I left Ethiopia with plenty of stories to tell. About the most amazing place I’d ever seen in my life , about bag slashers and pickpockets, about rabid dogs, about the people I met, and about life in Ethiopia in general.
Along with the stories came the lessons I learned from my time here. Here are some of the things I’d now know and the things I do differently the next time we come to travel Ethiopia.
Where to stay in Addis Ababa
- Piazza is where Addis Ababa’s cheap hotels can be found. Naturally, this is where all the backpackers tend to hangout. Taitu or Baro hotels are both located in Piazza.
- Conveniently close to shops, the Ethiopian airline office, and minibus routes.
What kind of image do you have in mind when you think of the word, ‘piazza’? A pedestrian-friendly, leafy square lined with cafes with umbrellas? Silly me, that’s exactly what I was expecting and I couldn’t be more wrong.
Addis’s Piazza is a crazy busy, intersection/roundabout filled with jostling minibuses, shabby looking stores, and the occasional child beggars. I honestly did not like this area at all. It’s dirty, crowded, and just all around high in dodgy-ness level.
- After staying in Taitu Hotel in Piazza for 2 days, I moved to a small guesthouse off Bole road – Addis’ main financial district – and loved it so much more. It’s closer to the airport, to the embassies, to Meskal Square (where long distance buses arrive and depart).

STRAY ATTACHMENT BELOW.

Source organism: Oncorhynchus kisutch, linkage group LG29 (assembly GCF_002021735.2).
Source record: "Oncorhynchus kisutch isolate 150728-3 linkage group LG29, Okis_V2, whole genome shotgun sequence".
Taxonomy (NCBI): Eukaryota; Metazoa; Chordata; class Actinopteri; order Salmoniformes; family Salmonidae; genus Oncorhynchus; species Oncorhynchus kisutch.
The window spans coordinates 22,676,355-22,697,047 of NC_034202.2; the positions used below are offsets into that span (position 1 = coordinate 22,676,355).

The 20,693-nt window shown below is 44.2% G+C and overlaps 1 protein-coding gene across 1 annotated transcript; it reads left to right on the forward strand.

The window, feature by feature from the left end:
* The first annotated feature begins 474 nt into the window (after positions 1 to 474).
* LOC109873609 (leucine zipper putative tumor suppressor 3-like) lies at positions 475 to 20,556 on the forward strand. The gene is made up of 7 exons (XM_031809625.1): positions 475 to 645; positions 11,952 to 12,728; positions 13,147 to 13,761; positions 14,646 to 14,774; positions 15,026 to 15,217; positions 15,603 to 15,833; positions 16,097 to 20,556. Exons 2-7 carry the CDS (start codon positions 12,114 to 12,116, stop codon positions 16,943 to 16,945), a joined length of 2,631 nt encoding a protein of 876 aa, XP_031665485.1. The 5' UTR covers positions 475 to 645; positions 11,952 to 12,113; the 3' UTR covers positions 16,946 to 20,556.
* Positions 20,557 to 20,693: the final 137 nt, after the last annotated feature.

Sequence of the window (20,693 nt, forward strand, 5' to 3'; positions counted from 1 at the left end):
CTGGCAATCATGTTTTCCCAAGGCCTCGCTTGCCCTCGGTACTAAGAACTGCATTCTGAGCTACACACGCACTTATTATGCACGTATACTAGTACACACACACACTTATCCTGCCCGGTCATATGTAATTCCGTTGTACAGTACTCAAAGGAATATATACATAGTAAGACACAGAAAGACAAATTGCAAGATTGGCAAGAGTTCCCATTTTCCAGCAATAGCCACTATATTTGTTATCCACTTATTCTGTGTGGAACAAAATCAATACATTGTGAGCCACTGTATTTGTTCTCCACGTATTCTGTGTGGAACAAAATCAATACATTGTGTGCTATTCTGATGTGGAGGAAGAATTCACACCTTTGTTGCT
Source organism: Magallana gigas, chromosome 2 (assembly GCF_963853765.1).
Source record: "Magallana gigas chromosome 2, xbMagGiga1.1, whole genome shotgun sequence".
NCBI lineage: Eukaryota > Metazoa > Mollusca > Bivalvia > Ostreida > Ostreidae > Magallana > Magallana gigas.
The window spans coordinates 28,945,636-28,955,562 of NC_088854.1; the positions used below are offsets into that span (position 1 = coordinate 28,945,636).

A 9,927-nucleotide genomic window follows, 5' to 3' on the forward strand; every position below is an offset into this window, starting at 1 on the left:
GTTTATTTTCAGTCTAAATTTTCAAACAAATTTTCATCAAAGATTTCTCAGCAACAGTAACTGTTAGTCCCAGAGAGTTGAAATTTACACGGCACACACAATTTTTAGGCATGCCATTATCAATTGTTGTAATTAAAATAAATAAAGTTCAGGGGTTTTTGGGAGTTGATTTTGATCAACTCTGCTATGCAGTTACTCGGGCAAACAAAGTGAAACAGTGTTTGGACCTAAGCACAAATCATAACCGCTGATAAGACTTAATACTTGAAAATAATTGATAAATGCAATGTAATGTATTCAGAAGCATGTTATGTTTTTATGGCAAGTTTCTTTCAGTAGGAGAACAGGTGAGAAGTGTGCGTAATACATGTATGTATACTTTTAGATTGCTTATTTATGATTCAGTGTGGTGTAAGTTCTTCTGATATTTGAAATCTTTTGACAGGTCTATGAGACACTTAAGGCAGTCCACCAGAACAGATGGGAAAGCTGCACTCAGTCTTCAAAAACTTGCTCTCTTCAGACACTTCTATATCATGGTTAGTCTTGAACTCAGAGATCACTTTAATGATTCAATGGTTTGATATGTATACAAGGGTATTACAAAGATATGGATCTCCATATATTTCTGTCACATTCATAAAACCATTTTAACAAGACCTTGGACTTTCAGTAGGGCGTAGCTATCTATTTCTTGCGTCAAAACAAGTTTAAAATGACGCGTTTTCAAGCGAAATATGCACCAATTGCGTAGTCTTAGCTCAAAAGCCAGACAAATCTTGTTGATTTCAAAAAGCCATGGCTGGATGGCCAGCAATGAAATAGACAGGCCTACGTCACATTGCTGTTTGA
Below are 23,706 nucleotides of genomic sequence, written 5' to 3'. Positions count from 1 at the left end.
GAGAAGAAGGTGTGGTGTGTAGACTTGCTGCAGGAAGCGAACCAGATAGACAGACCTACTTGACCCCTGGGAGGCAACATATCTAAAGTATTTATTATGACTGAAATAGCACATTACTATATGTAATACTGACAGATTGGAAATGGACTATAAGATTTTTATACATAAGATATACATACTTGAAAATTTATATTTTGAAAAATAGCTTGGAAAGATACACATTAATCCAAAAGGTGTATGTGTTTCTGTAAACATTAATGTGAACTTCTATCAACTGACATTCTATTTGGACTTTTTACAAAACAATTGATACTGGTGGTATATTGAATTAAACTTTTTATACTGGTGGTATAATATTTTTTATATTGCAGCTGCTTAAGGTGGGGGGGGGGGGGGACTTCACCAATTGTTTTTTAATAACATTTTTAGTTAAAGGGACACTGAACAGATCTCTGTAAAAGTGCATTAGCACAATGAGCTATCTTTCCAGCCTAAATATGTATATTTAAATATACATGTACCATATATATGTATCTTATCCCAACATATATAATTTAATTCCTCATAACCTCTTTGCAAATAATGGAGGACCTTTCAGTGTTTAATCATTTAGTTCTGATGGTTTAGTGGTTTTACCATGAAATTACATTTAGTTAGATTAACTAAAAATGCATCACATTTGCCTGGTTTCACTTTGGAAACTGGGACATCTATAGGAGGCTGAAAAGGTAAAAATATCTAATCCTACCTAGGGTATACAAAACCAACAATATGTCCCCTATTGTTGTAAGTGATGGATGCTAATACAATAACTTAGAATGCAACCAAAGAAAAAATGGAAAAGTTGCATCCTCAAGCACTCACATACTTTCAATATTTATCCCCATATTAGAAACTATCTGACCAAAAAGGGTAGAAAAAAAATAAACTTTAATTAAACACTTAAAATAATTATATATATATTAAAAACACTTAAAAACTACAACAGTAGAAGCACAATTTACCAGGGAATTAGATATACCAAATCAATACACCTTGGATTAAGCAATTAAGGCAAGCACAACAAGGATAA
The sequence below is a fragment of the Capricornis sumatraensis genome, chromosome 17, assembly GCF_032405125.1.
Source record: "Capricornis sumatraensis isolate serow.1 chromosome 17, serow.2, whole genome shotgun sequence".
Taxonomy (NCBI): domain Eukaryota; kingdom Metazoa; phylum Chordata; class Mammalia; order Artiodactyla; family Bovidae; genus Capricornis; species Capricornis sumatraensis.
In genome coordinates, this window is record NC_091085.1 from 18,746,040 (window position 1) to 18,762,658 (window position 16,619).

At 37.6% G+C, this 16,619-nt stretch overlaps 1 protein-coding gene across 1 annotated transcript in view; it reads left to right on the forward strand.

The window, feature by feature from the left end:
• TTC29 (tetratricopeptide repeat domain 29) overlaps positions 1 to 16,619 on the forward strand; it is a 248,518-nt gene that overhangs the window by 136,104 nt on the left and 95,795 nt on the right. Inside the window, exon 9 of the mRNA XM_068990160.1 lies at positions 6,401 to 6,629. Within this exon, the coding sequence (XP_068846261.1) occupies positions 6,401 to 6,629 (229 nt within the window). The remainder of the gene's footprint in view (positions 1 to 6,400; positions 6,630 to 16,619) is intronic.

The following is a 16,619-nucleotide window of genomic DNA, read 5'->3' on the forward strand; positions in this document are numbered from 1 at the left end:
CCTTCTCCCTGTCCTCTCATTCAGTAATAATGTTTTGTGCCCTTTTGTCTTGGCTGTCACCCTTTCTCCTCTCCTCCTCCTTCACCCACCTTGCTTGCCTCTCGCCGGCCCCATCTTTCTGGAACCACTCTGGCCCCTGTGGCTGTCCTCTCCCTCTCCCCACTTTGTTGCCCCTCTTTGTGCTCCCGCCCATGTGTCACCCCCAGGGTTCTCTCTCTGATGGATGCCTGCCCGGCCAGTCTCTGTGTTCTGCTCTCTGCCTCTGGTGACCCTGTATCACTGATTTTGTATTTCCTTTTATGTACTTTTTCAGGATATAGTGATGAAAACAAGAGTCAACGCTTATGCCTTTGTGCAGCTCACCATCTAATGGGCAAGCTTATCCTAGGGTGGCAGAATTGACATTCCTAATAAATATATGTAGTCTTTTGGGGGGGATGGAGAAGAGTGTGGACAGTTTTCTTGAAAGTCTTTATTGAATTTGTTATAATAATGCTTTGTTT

- Major minibus lines run along Bole Road, making it easy to get around Addis.
- Recommended guesthouse in Addis Ababa – Rita Guesthouse. It’s $20-$25 per room which is expensive. But I love the location. It also comes with a decent wifi connection IN the room and the people who work there are super friendly. It’s located on Democratic Congo Street, down the first alley on your right as you turn off Bole Road.
It’s harder to meet other travelers, especially the budget kinds. I ended up using Thorntree a lot to organize my trip to the Danakil depression and south to Omo Valley.
I’ve read somewhere that Addis Ababa is one of the safest capital cities in Africa. That might be true when it comes to violent crimes – but not so much if we’re talking petty crimes such as pickpocketing. I’d never experienced so many attempts at pick pocketing in such a short amount of time before.
Here are some tips I’ve learned on how to deter pickpockets
- Be extremely careful when leaving/arriving by bus in Meskal Square. Each time I was in the area, I witnessed pickpocket attempts done on other people and on myself. Between the hustle and bustle of getting your bags out of the bus, and the crowd of people, it’s a ripe opportunity for these unsavory characters.